Mean Girls Review

”Who does she think she is? I like, invented her.” - Regina

When Cady Heron and her family move from Africa to the Chicago suburbs, she has to attend a public High School for the first time in her life. Having been raised and home-schooled all over the world by her anthropologist parents, her sheltered upbringing has left her ill-equipped to deal with the teen hell she's about to enter. After initially making friends with two of the school's outcasts, Janis (Lizzy Caplan), a wannabe goth and alleged lesbian, and Damian (Daniel Franzese), Janis' flaming gay best friend, she's also befriended by Regina (Rachel McAdams), Gretchen (Lacey Chabert) and Karen (Amanda Seyfried) - three members of a snobbish a-list called the Plastics because they resemble Barbie Dolls. The Plastics are popular, rich and pretty with bra sizes larger than their IQs who rule the school with well-manicured hands. Janis convinces a hesitant Cady to infiltrate the Plastics' inner circle to do a little spying, and the Plastics, who consider Cady a project of sorts, set about making her over.

Once inside, Cady makes the fatal mistake of falling for her gorgeous classmate Aaron (Jonathan Bennett), who unfortunately happens to be an ex-boyfriend of Regina's. A jealous and vindictive Regina offers to act as go-between to get Cady and Aaron together, but her ulterior motive is to win Aaron back for herself. When Cady realises what Regina's up to, she decides to get even and it's game on. Not letting on that she knows about Regina, Cady starts sabotaging the Plastics from within with a series of mean pranks (she convinces weight-obsessed Regina that a special health bar will help her lose weight, when in reality it's used by athletes to gain weight), and by dividing and conquering when she gets the girls to turn on each other. As she slowly dismantles the Plastics, she finds her own popularity growing and is ashamed when she realises she has become the thing she was so determined to destroy.

Adapted from the non-fiction book Queen Bees and Wannabees by Rosalind Wiseman, Mean Girls is a wickedly funny and smart satire on high school life aimed not only at teen/tween audiences, but their parents too. Directed by Mark S. Waters (Freaky Friday), it is very reminiscent of teen revenge films Heathers, (a film penned by Waters' brother Daniel) and Jawbreaker but without the deaths and dark humour. In addition to a strong cast and excellent directing by Waters, the film is blessed with the writing talent of Tina Fey, one of the head writers for Saturday Night Live and co-anchor for that show's consistently funny Weekend Update. Bringing that same sarcastic humour and perfect comedic timing to her screenplay, she infuses originality into what could have been a bland send-up of high school caste systems.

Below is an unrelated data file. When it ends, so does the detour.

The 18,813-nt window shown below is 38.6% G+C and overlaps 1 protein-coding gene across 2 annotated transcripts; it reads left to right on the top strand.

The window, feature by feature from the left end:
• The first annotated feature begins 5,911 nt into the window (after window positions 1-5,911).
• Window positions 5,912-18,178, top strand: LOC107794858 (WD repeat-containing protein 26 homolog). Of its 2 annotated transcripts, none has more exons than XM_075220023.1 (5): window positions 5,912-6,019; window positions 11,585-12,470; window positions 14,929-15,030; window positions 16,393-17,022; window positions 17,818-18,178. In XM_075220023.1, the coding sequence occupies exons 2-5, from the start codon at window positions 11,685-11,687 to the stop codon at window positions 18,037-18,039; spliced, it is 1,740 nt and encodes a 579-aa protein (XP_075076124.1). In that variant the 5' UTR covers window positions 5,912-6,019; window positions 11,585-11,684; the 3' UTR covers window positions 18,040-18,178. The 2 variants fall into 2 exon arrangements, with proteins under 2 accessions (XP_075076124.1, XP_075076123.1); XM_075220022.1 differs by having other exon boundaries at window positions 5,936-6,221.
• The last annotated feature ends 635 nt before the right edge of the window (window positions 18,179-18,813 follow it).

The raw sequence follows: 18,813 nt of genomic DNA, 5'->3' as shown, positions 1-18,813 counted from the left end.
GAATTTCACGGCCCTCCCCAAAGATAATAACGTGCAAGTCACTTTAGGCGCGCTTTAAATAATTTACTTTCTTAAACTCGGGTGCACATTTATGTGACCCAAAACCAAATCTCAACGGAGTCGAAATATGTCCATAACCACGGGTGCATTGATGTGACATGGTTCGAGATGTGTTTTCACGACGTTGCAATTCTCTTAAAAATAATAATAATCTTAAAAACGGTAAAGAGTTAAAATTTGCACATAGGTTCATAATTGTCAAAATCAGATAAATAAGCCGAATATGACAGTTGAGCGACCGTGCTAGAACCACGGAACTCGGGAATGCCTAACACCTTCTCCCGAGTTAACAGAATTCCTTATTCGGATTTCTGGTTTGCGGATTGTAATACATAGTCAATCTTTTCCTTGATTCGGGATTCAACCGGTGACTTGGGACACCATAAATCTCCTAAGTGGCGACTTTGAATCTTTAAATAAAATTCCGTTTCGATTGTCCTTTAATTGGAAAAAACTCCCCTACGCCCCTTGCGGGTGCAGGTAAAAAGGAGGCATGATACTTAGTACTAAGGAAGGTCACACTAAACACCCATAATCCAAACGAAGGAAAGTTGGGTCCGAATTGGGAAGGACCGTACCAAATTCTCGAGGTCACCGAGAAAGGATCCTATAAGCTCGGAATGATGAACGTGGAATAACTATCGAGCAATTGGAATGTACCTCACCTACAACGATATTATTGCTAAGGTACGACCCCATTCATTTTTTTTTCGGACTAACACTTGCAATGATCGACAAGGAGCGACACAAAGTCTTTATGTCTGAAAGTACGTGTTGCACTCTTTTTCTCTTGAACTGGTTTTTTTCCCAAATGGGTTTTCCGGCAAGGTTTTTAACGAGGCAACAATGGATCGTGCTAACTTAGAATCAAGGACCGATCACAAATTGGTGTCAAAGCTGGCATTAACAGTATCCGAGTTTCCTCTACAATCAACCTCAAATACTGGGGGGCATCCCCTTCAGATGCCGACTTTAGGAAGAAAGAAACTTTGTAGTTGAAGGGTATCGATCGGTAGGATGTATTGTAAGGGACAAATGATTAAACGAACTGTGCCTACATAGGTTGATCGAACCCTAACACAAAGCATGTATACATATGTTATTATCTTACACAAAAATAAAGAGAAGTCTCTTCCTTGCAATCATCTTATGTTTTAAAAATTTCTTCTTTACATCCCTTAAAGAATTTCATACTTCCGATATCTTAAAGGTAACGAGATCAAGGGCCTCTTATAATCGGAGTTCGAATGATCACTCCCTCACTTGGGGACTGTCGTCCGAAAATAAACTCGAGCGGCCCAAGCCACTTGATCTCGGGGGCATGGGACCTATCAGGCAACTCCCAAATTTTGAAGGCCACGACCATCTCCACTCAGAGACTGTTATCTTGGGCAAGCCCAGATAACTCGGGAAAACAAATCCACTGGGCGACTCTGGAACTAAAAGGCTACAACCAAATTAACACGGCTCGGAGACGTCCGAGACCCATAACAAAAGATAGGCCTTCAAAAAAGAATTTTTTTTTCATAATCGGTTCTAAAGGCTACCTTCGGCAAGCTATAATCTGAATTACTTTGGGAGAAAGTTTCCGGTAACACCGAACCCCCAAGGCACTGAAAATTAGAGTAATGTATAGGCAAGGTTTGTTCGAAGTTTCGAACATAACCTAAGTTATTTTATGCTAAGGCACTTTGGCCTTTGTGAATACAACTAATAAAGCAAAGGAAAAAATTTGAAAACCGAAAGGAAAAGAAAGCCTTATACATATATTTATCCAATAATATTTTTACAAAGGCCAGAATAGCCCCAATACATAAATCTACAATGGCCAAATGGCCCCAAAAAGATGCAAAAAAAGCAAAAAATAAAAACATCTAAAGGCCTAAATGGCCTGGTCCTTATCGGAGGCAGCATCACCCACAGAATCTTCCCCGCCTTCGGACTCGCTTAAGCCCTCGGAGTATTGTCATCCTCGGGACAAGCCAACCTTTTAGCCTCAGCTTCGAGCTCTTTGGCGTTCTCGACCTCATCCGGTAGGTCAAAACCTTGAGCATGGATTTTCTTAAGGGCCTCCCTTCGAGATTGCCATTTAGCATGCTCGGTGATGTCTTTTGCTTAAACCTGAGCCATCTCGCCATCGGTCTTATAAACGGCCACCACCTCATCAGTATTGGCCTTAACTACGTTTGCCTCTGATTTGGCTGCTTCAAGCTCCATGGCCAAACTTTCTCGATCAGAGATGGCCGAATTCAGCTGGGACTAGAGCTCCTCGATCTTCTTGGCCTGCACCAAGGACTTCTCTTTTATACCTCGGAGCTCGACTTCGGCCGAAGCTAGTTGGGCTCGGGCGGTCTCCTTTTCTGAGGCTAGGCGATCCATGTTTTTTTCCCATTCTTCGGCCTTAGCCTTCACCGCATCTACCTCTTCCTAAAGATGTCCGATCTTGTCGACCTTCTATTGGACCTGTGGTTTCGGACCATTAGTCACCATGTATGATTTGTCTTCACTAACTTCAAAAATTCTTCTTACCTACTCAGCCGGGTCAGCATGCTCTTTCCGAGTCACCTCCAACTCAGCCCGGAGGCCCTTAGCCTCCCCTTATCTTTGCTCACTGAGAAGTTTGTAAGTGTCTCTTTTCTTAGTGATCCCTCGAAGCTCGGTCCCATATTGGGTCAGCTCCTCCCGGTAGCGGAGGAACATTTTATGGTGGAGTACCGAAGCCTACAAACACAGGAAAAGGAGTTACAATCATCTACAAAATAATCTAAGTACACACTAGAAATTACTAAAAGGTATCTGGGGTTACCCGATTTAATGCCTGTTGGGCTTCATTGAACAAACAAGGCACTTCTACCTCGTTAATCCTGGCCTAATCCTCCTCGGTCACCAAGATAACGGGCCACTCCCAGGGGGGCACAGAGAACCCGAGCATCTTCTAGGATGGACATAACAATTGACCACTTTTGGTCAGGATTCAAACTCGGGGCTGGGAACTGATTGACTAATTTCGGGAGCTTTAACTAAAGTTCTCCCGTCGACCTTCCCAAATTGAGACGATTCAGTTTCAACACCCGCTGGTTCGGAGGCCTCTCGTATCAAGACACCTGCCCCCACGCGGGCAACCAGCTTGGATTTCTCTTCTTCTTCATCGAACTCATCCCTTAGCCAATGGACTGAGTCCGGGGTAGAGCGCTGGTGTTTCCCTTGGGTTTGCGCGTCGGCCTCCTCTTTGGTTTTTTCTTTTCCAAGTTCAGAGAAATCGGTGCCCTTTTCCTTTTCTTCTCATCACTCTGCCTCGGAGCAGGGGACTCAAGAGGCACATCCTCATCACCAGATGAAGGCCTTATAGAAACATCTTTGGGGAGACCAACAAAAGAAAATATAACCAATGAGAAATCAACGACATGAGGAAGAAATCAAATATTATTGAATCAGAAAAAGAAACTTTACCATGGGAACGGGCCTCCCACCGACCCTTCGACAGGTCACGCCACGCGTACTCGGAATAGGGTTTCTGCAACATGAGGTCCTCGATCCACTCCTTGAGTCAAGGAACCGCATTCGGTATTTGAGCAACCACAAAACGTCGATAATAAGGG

Lindsay Lohan (Freaky Friday) is a diamond in the rough who gets better with every film she's in. Freaky Friday hinted at a blossoming comedic talent and she has a wholesome appeal that rings genuine. Rachel McAdams does an excellent job as uber bitch Regina, and Amanda Seyfried and Lacey Chabert as her petty-in-pink partners in crime are engaging. Writer Tina Fey does double duty as the likable and recently divorced calculus teacher Ms. Norbury who really cares about her students, and fellow SNLer Tim Meadows' Mr. Duvall garners some of the film's biggest laughs with his not-going-to-take-it-anymore Joe Clark wannabe school principal. The supporting cast deserve a lot of credit too - Daniel Franzese and Lizzy Caplan are terrific as Cady's quirky friends Damian and Janis and Rajiv Surendra’s turn as a mathelete who wants to be a rapper is scene-stealing.

In a genre that features the likes of overexposed teen queens Hilary Duff and the Olsen Twins and their respective films, Lindsay Lohan and Mean Girls are a breath of fresh air. The supporting cast is more fun than most of the leads, the humour is at times politically incorrect, the camera tends to linger a bit too long on bouncing cleavage (for some of you that's probably not a bad thing) and the story is chock full of requisite stereotypes, but Fey's biting, insightful and dead-on writing makes it all work. It doesn't matter what clique you belonged to in High School, Mean Girls makes fun of them all and does it with style and heart.



out of 10

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